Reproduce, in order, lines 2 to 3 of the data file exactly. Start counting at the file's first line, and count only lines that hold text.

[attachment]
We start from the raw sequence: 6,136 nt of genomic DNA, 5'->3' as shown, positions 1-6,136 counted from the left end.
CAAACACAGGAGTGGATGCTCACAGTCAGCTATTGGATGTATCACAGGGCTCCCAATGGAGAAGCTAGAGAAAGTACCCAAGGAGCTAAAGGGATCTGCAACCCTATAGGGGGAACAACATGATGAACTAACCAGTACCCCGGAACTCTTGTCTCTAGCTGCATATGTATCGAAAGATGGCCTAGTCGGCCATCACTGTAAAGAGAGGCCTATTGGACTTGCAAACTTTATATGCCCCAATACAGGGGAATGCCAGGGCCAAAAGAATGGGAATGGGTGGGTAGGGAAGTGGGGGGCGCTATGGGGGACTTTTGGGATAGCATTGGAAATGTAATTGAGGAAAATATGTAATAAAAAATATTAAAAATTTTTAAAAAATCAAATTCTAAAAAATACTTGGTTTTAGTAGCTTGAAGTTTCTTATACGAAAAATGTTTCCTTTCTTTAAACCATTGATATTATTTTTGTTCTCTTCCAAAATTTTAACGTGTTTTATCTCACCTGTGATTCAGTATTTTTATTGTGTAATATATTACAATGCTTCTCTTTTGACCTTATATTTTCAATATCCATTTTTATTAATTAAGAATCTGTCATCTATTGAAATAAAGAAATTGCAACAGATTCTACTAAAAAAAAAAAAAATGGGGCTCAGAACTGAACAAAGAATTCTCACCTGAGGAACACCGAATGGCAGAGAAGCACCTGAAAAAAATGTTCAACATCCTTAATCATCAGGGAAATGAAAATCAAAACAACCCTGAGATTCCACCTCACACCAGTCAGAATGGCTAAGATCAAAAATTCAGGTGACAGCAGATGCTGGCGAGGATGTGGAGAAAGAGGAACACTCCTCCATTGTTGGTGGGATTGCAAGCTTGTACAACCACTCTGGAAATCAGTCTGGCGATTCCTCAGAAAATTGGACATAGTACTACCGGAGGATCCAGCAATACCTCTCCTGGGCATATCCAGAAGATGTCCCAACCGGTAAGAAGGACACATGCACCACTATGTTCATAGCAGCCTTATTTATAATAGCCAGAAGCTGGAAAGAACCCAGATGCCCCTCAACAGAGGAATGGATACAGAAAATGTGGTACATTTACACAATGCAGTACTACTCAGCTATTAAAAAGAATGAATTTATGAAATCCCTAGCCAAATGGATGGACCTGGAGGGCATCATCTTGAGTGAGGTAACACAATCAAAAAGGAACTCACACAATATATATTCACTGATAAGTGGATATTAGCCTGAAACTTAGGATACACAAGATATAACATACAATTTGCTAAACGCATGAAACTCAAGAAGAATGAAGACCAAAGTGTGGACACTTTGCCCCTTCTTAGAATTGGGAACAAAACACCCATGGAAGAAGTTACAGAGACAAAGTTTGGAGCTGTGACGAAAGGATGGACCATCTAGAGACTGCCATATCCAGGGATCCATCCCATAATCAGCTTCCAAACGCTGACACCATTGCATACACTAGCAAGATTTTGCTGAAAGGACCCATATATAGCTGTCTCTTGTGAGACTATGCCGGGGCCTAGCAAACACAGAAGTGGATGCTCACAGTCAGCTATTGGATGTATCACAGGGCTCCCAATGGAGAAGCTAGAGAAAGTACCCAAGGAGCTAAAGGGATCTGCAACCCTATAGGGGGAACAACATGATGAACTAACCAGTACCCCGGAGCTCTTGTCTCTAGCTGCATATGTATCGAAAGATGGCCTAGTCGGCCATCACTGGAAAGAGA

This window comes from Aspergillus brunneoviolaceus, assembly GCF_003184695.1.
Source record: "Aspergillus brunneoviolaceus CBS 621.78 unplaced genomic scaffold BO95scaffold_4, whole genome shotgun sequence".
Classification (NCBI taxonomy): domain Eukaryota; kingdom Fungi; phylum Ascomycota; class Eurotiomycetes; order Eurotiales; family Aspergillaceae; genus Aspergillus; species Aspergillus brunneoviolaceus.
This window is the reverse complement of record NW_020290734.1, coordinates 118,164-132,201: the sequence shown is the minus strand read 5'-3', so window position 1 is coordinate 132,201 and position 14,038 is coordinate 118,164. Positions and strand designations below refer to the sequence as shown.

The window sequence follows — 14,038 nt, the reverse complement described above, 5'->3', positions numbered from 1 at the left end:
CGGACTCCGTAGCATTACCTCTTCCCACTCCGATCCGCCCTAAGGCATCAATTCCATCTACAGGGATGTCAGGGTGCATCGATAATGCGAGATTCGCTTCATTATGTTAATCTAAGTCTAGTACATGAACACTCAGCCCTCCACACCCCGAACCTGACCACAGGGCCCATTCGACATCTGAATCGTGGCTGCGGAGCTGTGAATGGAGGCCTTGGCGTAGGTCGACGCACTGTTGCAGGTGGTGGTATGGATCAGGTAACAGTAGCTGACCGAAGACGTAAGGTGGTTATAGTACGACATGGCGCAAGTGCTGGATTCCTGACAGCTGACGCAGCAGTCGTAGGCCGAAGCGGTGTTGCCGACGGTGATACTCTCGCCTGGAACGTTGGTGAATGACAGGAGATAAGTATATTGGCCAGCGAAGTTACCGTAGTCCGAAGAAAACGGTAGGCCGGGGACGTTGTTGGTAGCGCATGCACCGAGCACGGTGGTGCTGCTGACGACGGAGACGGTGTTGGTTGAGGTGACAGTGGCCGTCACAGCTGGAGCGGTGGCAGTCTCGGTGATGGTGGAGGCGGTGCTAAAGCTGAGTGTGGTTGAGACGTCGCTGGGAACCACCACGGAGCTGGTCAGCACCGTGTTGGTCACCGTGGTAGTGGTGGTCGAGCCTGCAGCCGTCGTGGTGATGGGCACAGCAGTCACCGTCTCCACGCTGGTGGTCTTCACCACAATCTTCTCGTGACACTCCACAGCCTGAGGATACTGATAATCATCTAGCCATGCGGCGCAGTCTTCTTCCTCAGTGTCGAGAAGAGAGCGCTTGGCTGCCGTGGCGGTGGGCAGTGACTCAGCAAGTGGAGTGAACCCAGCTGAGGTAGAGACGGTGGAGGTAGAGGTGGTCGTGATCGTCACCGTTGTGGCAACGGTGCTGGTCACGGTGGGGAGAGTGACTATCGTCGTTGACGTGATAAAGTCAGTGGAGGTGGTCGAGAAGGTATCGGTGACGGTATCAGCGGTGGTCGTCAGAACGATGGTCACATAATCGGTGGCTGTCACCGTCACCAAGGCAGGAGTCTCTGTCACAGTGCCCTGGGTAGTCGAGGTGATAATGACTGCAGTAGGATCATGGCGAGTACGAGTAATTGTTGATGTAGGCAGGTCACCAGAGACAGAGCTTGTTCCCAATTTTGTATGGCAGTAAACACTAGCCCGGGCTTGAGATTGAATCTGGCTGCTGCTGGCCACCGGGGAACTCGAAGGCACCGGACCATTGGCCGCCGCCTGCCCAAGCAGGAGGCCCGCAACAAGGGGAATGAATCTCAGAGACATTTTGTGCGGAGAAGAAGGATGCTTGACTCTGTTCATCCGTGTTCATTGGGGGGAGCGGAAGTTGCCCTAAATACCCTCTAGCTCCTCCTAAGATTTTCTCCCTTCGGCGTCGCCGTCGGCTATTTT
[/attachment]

CAAACACAGGAGTGGATGCTCACAGTCAGCTATTGGATGTATCACAGGGCTCCCAATGGAGAAGCTAGAGAAAGTACCCAAGGAGCTAAAGGGATCTGCAACCCTATAGGGGGAACAACATGATGAACTAACCAGTACCCCGGAACTCTTGTCTCTAGCTGCATATGTATCGAAAGATGGCCTAGTCGGCCATCACTGTAAAGAGAGGCCTATTGGACTTGCAAACTTTATATGCCCCAATACAGGGGAATGCCAGGGCCAAAAGAATGGGAATGGGTGGGTAGGGAAGTGGGGGGCGCTATGGGGGACTTTTGGGATAGCATTGGAAATGTAATTGAGGAAAATATGTAATAAAAAATATTAAAAATTTTTAAAAAATCAAATTCTAAAAAATACTTGGTTTTAGTAGCTTGAAGTTTCTTATACGAAAAATGTTTCCTTTCTTTAAACCATTGATATTATTTTTGTTCTCTTCCAAAATTTTAACGTGTTTTATCTCACCTGTGATTCAGTATTTTTATTGTGTAATATATTACAATGCTTCTCTTTTGACCTTATATTTTCAATATCCATTTTTATTAATTAAGAATCTGTCATCTATTGAAATAAAGAAATTGCAACAGATTCTACTAAAAAAAAAAAAAATGGGGCTCAGAACTGAACAAAGAATTCTCACCTGAGGAACACCGAATGGCAGAGAAGCACCTGAAAAAAATGTTCAACATCCTTAATCATCAGGGAAATGAAAATCAAAACAACCCTGAGATTCCACCTCACACCAGTCAGAATGGCTAAGATCAAAAATTCAGGTGACAGCAGATGCTGGCGAGGATGTGGAGAAAGAGGAACACTCCTCCATTGTTGGTGGGATTGCAAGCTTGTACAACCACTCTGGAAATCAGTCTGGCGATTCCTCAGAAAATTGGACATAGTACTACCGGAGGATCCAGCAATACCTCTCCTGGGCATATCCAGAAGATGTCCCAACCGGTAAGAAGGACACATGCACCACTATGTTCATAGCAGCCTTATTTATAATAGCCAGAAGCTGGAAAGAACCCAGATGCCCCTCAACAGAGGAATGGATACAGAAAATGTGGTACATTTACACAATGCAGTACTACTCAGCTATTAAAAAGAATGAATTTATGAAATCCCTAGCCAAATGGATGGACCTGGAGGGCATCATCTTGAGTGAGGTAACACAATCAAAAAGGAACTCACACAATATATATTCACTGATAAGTGGATATTAGCCTGAAACTTAGGATACACAAGATATAACATACAATTTGCTAAACGCATGAAACTCAAGAAGAATGAAGACCAAAGTGTGGACACTTTGCCCCTTCTTAGAATTGGGAACAAAACACCCATGGAAGAAGTTACAGAGACAAAGTTTGGAGCTGTGACGAAAGGATGGACCATCTAGAGACTGCCATATCCAGGGATCCATCCCATAATCAGCTTCCAAACGCTGACACCATTGCATACACTAGCAAGATTTTGCTGAAAGGACCCATATATAGCTGTCTCTTGTGAGACTATGCCGGGGCCTAGCAAACACAGAAGTGGATGCTCACAGTCAGCTATTGGATGTATCACAGGGCTCCCAATGGAGAAGCTAGAGAAAGTACCCAAGGAGCTAAAGGGATCTGCAACCCTATAGGGGGAACAACATGATGAACTAACCAGTACCCCGGAGCTCTTGTCTCTAGCTGCATATGTATCGAAAGATGGCCTAGTCGGCCATCACTGGAAAGAGA

This window comes from Aspergillus brunneoviolaceus, assembly GCF_003184695.1.